Advanced Search
MyIDEAS: Login

On the Design of Leniency Programs

Contents:

Author Info

  • Zhijun Chen
  • Patrick Rey

Abstract

Leniency programs contribute to destabilizing collusion but can also be abused and generate perverse effects. This paper develops a simple model capturing this trade-off, which we use to relate the optimal leniency policy (the carrot) to the effectiveness of investigations (the stick). We show that it is always desirable to offer some leniency before an investigation is launched; it is also optimal to offer some leniency once an investigation is underway when investigations are unlikely to succeed in uncovering cartels, absent self-reporting. Our analysis also confirms the usefulness of restricting leniency to the first informant only; in contrast, it does not support prohibiting leniency for repeat offenders.

Download Info

If you experience problems downloading a file, check if you have the proper application to view it first. In case of further problems read the IDEAS help page. Note that these files are not on the IDEAS site. Please be patient as the files may be large.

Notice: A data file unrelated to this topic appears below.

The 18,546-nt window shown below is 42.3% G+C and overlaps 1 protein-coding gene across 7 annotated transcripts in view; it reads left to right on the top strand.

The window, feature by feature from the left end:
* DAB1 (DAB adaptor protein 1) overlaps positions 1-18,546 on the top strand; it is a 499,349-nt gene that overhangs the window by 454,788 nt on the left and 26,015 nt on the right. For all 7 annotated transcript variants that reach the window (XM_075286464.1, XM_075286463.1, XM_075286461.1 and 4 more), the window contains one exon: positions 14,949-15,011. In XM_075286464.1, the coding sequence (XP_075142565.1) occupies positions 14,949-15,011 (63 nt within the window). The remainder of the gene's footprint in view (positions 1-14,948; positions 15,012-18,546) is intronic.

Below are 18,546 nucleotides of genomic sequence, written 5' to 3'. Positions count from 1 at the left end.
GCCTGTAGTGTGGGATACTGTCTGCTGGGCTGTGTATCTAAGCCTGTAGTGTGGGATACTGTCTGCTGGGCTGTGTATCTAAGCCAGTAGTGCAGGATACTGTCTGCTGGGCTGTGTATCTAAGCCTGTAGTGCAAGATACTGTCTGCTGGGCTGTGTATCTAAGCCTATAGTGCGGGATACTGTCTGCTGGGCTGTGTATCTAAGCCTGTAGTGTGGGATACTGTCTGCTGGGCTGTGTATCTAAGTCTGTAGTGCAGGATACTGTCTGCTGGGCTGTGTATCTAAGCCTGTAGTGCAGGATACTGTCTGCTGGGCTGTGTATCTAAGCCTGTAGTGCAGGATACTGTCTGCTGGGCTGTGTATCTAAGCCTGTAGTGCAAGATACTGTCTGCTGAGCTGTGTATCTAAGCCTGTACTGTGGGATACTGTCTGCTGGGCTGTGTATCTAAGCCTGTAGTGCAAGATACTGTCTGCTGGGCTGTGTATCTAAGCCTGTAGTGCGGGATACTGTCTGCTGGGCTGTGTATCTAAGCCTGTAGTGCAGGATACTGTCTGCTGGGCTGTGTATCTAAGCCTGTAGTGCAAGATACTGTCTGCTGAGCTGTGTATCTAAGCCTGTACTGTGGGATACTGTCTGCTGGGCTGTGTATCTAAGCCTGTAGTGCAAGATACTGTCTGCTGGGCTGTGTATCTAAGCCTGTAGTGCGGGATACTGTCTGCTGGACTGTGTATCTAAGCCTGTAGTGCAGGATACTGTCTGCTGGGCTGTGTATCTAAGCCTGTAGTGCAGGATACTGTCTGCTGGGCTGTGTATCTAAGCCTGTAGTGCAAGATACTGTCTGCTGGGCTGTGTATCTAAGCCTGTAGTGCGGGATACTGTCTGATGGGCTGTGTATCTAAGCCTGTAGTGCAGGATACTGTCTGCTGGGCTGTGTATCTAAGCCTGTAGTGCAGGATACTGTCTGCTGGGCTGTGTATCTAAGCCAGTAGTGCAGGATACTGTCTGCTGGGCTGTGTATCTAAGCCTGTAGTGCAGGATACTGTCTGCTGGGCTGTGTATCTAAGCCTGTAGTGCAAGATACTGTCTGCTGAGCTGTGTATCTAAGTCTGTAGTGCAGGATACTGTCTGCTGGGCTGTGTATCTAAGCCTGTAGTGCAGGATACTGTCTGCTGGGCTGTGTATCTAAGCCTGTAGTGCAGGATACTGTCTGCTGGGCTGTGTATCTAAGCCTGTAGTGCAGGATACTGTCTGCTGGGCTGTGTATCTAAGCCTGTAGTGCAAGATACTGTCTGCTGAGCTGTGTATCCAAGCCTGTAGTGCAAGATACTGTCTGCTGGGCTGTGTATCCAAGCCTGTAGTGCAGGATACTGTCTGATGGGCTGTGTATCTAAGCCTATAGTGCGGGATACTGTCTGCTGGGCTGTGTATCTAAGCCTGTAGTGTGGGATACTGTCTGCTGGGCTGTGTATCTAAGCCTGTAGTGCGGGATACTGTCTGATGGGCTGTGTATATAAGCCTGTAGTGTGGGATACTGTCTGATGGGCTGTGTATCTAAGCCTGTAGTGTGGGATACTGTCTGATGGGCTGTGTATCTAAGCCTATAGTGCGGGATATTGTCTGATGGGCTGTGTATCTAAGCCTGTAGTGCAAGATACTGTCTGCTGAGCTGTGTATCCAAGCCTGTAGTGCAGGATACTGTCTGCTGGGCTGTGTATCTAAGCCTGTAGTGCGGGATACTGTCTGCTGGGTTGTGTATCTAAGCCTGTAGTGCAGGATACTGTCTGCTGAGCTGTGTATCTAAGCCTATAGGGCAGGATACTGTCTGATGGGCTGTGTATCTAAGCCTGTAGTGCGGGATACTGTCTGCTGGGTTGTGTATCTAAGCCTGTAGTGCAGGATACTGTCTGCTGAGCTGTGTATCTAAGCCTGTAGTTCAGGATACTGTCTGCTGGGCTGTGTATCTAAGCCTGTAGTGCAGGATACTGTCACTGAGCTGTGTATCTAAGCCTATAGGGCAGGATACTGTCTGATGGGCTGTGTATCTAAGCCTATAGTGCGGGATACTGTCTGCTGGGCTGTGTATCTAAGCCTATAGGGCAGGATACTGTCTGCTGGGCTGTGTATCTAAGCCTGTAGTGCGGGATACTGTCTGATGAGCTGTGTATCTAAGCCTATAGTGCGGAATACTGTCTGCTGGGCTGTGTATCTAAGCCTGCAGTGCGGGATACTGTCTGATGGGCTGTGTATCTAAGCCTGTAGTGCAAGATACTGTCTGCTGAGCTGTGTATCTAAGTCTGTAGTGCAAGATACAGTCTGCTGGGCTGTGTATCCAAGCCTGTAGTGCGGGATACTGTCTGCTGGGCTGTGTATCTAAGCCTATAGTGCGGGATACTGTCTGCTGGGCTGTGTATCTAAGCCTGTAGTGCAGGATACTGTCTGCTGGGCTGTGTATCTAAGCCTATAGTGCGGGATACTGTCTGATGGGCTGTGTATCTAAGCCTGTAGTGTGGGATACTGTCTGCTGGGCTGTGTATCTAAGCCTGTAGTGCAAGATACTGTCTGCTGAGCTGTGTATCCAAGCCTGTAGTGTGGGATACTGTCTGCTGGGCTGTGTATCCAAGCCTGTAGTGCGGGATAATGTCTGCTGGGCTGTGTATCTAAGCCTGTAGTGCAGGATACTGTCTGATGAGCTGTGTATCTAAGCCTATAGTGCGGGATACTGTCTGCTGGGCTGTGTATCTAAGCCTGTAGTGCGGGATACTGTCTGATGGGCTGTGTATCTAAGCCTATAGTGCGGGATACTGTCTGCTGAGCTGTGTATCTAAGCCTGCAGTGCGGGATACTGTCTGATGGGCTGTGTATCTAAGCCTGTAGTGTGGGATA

File URL: http://www.jstor.org/stable/pdfplus/10.1086/674011
Download Restriction: Access to the online full text or PDF requires a subscription.

File URL: http://www.jstor.org/stable/full/10.1086/674011
Download Restriction: Access to the online full text or PDF requires a subscription.

As the access to this document is restricted, you may want to look for a different version under "Related research" (further below) or search for a different version of it.

Bibliographic Info

Article provided by University of Chicago Press in its journal The Journal of Law and Economics.

Volume (Year): 56 (2013)
Issue (Month): 4 ()
Pages: 917 - 957

as in new window
Handle: RePEc:ucp:jlawec:doi:10.1086/674011

Contact details of provider:
Web page: http://www.journals.uchicago.edu/JLE/

Related research

Keywords:

Other versions of this item:

References

References listed on IDEAS
Please report citation or reference errors to , or , if you are the registered author of the cited work, log in to your RePEc Author Service profile, click on "citations" and make appropriate adjustments.:
as in new window
  1. Massimo Motta & Michele Polo, . "Leniency Programs and Cartel Prosecution," Working Papers 150, IGIER (Innocenzo Gasparini Institute for Economic Research), Bocconi University.